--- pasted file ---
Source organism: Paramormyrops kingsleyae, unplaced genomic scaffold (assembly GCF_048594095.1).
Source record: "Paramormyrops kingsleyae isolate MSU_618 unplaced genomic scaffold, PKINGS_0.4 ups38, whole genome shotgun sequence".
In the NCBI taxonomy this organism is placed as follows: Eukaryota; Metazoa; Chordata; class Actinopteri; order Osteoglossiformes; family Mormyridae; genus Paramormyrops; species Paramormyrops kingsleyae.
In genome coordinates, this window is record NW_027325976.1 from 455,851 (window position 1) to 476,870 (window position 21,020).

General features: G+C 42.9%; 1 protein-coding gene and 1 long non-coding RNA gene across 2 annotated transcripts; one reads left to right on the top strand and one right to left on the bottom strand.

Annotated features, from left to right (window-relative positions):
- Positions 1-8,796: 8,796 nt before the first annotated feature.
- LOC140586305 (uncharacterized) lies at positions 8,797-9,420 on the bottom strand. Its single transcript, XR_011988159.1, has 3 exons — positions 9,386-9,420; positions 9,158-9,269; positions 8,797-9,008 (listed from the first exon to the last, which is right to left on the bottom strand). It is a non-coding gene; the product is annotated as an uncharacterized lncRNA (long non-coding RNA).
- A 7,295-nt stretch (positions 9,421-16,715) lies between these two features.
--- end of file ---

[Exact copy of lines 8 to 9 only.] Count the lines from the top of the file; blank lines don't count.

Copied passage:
- LOC140586305 (uncharacterized) lies at positions 8,797-9,420 on the bottom strand. Its single transcript, XR_011988159.1, has 3 exons — positions 9,386-9,420; positions 9,158-9,269; positions 8,797-9,008 (listed from the first exon to the last, which is right to left on the bottom strand). It is a non-coding gene; the product is annotated as an uncharacterized lncRNA (long non-coding RNA).
- A 7,295-nt stretch (positions 9,421-16,715) lies between these two features.